The business grew from the realization that traditional short fiction markets are insanely competitive, self-publishing short stories isn’t usually viable, and competitions and awards have a poor entry fee to payout ratio. In fact, many of the larger prizes do not even allow unpublished writers to enter.

It’s a long-standing understanding in the industry that a new writer must collect hundreds of rejection letters before breaking in.

I aim to change that. Elegant Literature is for aspiring writers only. We ask anyone considered a professional not to submit work so we can focus on and reward new talent. It’s something I’m passionate about.

My goal is to help new talent go pro, award life-changing prize money, and promote fiction writers worldwide. If it’s something readers would like to know more about they can have a look at our website, linked in my bio at the top.

Wonderful. Let’s now shift to the main focus of our interview. Let’s begin with a basic definition so that all of us are on the same page. How do you define sci-fi or fantasy? How is it different from speculative fiction?

I think it best to start with an understanding of speculative fiction. My understanding, anyway — I’m aware there is debate on the exact definition. I like to think of spec-fic as asking the question, “What if…” on an elemental level. This is different than asking, “What if my character reacts angrily?” or “What if the heist fails and the team goes into hiding?” Those are examples of character and plot questions, respectively, which all fiction is made of. Speculative what-ifs are changing what we know to be true.

What if dragons replaced airplanes? We can only speculate on what travel might entail. Boarding, seating, take-off, altitude protection, emergency landings, layovers, and refueling would all be drastically different, but in ways we can only guess at. This change to consensus reality is the defining principle of speculative fiction.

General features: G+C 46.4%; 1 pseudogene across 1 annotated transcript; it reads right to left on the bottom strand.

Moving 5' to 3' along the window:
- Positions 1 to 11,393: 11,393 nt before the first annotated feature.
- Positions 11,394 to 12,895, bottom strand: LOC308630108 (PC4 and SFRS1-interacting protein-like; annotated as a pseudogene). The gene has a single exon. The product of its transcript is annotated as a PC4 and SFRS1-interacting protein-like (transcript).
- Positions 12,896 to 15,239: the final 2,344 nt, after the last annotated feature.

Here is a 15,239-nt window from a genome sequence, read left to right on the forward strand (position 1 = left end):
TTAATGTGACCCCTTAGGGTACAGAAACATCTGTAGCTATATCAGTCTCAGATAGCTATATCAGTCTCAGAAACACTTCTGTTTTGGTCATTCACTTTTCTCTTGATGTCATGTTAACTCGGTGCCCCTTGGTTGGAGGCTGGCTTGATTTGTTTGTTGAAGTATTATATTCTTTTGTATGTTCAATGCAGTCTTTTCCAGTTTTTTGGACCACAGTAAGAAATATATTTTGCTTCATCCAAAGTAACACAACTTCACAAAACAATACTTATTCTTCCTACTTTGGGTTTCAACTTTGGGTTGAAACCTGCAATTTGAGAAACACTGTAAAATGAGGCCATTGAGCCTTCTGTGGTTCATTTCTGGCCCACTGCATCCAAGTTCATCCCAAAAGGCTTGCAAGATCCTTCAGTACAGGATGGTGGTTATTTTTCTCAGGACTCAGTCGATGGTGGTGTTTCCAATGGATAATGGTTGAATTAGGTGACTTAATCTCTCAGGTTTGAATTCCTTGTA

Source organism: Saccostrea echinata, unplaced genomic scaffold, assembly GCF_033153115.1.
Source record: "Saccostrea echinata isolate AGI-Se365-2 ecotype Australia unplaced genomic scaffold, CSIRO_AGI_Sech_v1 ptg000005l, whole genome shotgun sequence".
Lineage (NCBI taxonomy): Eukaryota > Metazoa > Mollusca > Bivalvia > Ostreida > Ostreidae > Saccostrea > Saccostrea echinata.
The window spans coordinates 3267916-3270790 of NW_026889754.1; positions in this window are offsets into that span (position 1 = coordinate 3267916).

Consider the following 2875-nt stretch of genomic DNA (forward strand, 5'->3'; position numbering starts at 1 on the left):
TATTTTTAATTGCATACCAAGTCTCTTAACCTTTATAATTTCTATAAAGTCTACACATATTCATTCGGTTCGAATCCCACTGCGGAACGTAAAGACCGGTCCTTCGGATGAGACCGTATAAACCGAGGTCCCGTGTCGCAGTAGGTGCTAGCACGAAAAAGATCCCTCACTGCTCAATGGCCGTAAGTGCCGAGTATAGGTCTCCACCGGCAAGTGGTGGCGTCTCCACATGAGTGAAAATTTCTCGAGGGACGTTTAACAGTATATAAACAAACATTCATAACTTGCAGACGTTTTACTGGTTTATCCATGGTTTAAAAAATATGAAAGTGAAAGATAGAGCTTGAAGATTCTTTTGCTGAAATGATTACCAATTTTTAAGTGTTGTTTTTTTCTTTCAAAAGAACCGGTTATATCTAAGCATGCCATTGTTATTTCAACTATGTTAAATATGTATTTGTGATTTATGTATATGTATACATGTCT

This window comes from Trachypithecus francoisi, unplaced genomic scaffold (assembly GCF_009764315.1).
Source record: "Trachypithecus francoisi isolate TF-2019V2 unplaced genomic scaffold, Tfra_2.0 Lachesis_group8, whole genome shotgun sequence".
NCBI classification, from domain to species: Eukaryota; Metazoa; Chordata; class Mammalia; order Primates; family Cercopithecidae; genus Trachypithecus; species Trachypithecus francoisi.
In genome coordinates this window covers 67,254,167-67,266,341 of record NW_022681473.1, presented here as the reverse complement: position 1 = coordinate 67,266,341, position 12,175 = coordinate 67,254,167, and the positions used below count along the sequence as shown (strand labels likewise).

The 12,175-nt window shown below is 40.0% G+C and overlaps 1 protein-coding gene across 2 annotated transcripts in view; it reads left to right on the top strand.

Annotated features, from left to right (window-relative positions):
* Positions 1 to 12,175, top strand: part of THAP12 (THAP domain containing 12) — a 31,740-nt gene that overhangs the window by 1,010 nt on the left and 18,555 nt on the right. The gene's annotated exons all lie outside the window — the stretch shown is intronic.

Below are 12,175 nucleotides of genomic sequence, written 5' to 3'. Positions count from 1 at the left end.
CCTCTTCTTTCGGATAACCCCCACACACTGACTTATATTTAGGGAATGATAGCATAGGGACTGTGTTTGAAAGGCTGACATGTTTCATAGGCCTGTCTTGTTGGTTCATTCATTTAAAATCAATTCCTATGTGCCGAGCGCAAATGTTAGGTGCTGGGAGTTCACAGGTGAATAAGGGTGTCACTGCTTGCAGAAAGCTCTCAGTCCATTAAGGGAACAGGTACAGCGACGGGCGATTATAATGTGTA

This definition encompasses all of fantasy, as the genre inherently takes place in a fictional universe, or our own with an unreal element such as magic or supernatural creatures.

Sci-fi (and horror) can be speculative, but not necessarily. It depends on if the story is based in our reality or not. A horror about a serial killer hunting a victim in the forest is not speculative because it can really happen. As soon as the author asks, “What if… the killer was a werewolf?” it becomes speculative. Likewise, science fiction is not speculative when it uses currently existing technology.

It seems that despite countless changes in media and communication technologies, novels and written fiction always survive, and as the rate of change increases with technology, written sci-fi becomes more popular. Why do you think that is?

I think the written word will always be popular. There is a connection between author and reader at work on the page you don’t find on the screen, possibly because movies and TV are the result of such massive collaboration while novels are one to one. There is an artistry to language and the cadence of words unlike anything found in other mediums, and I believe it will remain popular until stories can be beamed into the brain.

As for written science fiction becoming more popular, I would say it’s due to the increased popularity of the genre across all mediums. The Game of Thrones TV series spiked sales of fantasy books overall, but that doesn’t mean the trend of adult book-readers is increasing over time. I think we as a society read less than ever, but I do not believe the novel will cease to exist.

In your opinion, what are the benefits to reading sci-fi, and how do they compare to watching sci-fi on film and television?